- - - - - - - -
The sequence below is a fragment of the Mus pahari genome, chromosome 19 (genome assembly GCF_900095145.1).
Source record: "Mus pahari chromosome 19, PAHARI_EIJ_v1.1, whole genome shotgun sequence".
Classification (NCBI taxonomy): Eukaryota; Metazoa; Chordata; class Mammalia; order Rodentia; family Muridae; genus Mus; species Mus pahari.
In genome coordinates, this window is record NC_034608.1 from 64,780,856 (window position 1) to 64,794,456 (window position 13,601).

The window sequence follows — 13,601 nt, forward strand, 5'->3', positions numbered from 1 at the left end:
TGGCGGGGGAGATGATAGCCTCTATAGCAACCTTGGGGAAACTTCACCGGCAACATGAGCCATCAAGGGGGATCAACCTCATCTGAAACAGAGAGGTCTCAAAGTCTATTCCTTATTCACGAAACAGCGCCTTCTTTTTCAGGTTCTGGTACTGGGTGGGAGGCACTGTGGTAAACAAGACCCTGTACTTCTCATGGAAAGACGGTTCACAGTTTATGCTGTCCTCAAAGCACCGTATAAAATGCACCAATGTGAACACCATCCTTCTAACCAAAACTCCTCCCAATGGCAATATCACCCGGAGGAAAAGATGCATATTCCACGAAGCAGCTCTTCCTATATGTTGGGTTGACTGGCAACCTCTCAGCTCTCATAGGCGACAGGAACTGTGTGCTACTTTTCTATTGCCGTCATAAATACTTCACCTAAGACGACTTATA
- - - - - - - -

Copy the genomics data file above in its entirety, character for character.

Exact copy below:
The sequence below is a fragment of the Mus pahari genome, chromosome 19 (genome assembly GCF_900095145.1).
Source record: "Mus pahari chromosome 19, PAHARI_EIJ_v1.1, whole genome shotgun sequence".
Classification (NCBI taxonomy): Eukaryota; Metazoa; Chordata; class Mammalia; order Rodentia; family Muridae; genus Mus; species Mus pahari.
In genome coordinates, this window is record NC_034608.1 from 64,780,856 (window position 1) to 64,794,456 (window position 13,601).

The window sequence follows — 13,601 nt, forward strand, 5'->3', positions numbered from 1 at the left end:
TGGCGGGGGAGATGATAGCCTCTATAGCAACCTTGGGGAAACTTCACCGGCAACATGAGCCATCAAGGGGGATCAACCTCATCTGAAACAGAGAGGTCTCAAAGTCTATTCCTTATTCACGAAACAGCGCCTTCTTTTTCAGGTTCTGGTACTGGGTGGGAGGCACTGTGGTAAACAAGACCCTGTACTTCTCATGGAAAGACGGTTCACAGTTTATGCTGTCCTCAAAGCACCGTATAAAATGCACCAATGTGAACACCATCCTTCTAACCAAAACTCCTCCCAATGGCAATATCACCCGGAGGAAAAGATGCATATTCCACGAAGCAGCTCTTCCTATATGTTGGGTTGACTGGCAACCTCTCAGCTCTCATAGGCGACAGGAACTGTGTGCTACTTTTCTATTGCCGTCATAAATACTTCACCTAAGACGACTTATA